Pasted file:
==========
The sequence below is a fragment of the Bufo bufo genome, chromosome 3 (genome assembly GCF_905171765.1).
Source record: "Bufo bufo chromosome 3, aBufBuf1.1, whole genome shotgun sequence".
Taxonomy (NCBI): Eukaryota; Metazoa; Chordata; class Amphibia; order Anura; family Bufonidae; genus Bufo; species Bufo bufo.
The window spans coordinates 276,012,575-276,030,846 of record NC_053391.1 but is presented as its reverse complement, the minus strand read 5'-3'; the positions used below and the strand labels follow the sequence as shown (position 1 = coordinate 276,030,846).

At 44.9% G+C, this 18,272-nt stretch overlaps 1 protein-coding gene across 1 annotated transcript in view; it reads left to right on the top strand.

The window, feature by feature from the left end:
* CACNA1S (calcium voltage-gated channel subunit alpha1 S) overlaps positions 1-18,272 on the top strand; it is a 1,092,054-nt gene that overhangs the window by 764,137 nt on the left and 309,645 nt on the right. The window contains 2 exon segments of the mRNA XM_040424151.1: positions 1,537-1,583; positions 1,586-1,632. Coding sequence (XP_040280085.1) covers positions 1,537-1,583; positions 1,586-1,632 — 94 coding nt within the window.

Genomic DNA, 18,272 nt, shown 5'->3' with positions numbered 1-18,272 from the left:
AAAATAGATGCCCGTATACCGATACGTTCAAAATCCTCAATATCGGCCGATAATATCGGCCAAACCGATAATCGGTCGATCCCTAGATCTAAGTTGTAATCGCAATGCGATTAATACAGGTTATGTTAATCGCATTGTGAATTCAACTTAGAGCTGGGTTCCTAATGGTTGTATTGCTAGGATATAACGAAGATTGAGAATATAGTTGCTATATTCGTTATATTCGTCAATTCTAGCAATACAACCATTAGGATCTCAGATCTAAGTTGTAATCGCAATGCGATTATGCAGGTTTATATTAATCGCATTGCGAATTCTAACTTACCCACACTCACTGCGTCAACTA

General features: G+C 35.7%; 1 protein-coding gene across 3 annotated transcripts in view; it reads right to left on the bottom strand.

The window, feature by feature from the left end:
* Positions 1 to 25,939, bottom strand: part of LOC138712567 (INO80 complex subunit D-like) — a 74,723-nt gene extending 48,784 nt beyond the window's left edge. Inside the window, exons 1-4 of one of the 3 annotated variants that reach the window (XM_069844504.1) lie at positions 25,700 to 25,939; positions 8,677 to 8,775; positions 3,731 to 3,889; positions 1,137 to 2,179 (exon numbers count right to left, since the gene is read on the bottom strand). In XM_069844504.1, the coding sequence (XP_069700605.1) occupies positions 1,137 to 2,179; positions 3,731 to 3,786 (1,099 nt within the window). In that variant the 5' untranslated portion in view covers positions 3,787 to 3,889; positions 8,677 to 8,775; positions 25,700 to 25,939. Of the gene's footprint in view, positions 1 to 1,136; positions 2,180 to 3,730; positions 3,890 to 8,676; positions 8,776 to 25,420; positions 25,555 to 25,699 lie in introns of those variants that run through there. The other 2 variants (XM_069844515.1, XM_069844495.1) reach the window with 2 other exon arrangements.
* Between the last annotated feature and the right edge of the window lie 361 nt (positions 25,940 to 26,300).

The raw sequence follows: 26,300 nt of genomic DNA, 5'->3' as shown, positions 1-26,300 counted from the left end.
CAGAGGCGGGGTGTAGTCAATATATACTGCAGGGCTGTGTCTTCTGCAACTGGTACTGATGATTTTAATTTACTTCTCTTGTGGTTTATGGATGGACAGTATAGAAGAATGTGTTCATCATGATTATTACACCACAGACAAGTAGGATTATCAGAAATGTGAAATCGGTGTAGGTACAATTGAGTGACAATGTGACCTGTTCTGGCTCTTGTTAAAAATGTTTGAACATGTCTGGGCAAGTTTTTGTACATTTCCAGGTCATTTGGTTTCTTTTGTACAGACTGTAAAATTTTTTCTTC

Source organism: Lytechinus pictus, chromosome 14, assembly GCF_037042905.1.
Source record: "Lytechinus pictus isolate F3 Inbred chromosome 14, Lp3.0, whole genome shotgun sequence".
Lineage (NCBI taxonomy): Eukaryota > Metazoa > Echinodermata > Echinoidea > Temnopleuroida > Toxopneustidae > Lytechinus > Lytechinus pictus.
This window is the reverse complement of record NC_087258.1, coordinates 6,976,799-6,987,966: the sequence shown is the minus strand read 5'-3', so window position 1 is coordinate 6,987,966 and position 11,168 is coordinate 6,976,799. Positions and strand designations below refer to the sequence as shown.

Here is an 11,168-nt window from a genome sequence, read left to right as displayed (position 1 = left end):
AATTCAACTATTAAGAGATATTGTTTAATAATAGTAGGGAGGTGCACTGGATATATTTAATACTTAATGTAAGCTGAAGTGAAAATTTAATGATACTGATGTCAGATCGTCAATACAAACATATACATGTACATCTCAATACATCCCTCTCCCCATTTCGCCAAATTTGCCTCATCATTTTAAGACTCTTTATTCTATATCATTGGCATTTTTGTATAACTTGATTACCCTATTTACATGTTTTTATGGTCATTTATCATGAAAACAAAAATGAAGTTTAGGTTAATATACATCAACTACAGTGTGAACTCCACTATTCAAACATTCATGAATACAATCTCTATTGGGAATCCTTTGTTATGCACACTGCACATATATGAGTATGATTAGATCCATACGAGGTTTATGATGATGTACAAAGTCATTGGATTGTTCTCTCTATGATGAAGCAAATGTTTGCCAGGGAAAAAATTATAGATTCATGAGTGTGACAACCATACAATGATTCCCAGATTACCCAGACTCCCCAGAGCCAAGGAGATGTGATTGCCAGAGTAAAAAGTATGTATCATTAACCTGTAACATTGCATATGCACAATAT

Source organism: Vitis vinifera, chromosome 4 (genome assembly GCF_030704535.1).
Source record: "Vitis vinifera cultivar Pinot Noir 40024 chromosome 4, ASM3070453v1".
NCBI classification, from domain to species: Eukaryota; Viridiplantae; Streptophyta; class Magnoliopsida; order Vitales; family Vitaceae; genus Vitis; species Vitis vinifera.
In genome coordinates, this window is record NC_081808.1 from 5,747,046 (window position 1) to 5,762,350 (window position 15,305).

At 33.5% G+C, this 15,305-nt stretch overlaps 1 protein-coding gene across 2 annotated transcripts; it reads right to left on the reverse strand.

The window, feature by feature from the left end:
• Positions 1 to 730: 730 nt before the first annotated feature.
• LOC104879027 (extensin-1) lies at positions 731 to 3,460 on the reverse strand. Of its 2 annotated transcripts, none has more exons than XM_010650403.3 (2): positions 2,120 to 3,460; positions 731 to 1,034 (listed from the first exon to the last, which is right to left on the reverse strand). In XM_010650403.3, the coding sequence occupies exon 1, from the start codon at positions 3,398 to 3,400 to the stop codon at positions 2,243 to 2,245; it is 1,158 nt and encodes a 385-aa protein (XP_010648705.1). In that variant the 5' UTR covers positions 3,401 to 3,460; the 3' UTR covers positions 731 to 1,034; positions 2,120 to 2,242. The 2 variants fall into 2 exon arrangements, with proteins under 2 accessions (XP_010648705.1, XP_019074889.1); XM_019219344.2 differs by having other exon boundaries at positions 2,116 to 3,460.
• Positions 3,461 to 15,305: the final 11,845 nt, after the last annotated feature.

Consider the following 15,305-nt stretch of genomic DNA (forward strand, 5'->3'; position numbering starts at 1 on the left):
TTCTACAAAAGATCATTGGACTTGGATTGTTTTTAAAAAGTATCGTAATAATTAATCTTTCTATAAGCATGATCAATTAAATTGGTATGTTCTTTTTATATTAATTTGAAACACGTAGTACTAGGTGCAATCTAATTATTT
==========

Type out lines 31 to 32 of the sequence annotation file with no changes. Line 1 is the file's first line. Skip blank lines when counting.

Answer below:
Consider the following 15,305-nt stretch of genomic DNA (forward strand, 5'->3'; position numbering starts at 1 on the left):
TTCTACAAAAGATCATTGGACTTGGATTGTTTTTAAAAAGTATCGTAATAATTAATCTTTCTATAAGCATGATCAATTAAATTGGTATGTTCTTTTTATATTAATTTGAAACACGTAGTACTAGGTGCAATCTAATTATTT